Remember the Sue Thomas, F.B. Eye TV show? It was about an FBI agent who lost her hearing, very suddenly, as a child. That situation wasn’t the creation of some TV writer’s mind; it happened. There really was a Sue Thomas, who went suddenly and profoundly deaf at the age of 18 months (due, it has been suggested, to the early effects of multiple sclerosis).
We don’t often see such dramatic situations, but we do see people with rapid-onset hearing loss. For the majority of them, the culprit is SSNHL (Sudden Sensorineural Hearing Loss) affecting the inner ear.
Usually happening in only one ear, SSNHL is a sudden and unexplained drop in hearing that develops over a few hours or a few days. The actual cause can only be figured out about 10% to 15% of the time but viral infections are suspected in some 60% of cases.
How many people develop SSNHL? A lot of cases go unreported, but it is estimated that there are 5 to 20 for every 100,000 people. Most patients are between ages 50 and 60. About one third recover completely and another third partially.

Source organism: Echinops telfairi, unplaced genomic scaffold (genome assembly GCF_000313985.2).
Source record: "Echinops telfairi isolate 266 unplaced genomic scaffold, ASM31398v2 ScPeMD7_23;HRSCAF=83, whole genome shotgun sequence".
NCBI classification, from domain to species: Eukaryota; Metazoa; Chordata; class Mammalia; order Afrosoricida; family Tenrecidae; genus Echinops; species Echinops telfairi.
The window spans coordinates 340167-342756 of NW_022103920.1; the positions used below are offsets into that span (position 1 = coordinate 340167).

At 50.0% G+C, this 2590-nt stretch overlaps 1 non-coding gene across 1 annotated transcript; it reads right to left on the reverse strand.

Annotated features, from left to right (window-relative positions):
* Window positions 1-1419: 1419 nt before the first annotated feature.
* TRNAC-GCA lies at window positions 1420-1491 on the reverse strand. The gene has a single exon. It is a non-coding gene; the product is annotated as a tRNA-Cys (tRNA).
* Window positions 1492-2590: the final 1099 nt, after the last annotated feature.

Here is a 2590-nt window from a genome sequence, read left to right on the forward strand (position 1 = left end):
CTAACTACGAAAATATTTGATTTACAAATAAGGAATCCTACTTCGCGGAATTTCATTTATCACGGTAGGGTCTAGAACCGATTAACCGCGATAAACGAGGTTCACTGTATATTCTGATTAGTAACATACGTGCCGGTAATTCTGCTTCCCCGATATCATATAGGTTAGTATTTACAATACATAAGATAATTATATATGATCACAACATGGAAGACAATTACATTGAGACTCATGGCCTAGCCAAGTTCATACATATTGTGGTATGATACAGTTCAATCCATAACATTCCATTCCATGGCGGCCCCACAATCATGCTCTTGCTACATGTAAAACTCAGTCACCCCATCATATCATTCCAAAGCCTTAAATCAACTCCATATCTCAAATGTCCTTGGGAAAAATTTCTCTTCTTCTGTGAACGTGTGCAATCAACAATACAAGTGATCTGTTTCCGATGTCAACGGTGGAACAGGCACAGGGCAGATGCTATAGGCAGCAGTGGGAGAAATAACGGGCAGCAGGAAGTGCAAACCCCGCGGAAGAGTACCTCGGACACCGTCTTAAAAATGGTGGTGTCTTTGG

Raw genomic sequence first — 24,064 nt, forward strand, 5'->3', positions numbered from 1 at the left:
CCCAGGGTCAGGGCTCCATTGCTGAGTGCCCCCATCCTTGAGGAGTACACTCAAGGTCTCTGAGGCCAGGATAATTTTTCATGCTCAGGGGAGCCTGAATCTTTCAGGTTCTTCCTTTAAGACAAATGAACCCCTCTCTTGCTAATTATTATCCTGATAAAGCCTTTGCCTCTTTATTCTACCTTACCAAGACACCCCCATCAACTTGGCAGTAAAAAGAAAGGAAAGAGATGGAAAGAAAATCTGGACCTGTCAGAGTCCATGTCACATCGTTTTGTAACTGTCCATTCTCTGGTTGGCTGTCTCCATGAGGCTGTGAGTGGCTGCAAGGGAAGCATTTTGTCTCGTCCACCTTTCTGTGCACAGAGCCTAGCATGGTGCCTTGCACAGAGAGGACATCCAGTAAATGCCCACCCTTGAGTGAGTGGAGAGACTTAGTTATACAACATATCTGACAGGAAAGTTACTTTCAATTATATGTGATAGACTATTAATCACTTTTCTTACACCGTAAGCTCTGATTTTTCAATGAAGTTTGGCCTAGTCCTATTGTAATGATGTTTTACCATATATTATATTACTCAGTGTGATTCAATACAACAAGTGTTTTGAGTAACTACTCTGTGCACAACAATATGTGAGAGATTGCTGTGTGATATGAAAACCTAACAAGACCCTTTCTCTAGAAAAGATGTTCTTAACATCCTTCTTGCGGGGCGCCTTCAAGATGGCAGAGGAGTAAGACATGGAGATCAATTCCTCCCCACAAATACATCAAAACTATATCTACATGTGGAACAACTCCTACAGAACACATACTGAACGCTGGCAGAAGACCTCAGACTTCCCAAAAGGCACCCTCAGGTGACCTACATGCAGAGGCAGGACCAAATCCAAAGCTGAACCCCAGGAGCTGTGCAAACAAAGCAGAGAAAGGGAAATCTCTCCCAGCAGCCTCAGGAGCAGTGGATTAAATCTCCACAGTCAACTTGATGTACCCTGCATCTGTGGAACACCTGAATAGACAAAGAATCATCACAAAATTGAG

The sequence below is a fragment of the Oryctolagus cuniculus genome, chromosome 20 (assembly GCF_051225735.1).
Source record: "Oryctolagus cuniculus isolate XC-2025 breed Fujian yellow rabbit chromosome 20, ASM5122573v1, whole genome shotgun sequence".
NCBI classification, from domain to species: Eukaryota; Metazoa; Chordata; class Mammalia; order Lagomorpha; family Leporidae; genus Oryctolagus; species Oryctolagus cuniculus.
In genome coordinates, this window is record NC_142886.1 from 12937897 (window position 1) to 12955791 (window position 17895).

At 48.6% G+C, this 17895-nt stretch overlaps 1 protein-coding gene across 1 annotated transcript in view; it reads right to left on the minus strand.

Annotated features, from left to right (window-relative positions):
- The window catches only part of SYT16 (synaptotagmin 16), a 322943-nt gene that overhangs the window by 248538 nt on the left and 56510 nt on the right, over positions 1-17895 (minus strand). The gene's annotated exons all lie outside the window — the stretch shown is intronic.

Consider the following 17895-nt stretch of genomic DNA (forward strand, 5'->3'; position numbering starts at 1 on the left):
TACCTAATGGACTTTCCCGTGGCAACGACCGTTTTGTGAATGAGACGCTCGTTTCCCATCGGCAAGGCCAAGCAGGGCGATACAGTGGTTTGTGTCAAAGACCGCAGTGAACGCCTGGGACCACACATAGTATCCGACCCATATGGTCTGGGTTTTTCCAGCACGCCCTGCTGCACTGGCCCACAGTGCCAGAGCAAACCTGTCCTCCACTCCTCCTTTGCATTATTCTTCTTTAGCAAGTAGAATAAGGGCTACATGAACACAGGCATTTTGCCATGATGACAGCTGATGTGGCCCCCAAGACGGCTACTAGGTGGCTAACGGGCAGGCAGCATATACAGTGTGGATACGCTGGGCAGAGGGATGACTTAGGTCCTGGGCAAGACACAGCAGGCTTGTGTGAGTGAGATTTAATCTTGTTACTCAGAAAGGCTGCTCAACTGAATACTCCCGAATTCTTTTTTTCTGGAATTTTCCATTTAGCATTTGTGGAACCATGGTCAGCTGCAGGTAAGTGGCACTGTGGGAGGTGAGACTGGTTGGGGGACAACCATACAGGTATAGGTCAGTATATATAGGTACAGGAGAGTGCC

Should SSNHL happen to you, please take it as seriously as you would the sudden loss of vision; your chances are better when SSNHL is identified early. Treatment often includes high doses of steroids with the best results happening when they are given very soon after the onset of hearing loss.
For those who retain some level of hearing loss, “Audiologic management” becomes a priority through the use of devices such as hearing aids and even counseling on how to prevent hearing loss from taking its toll at home and in the workplace.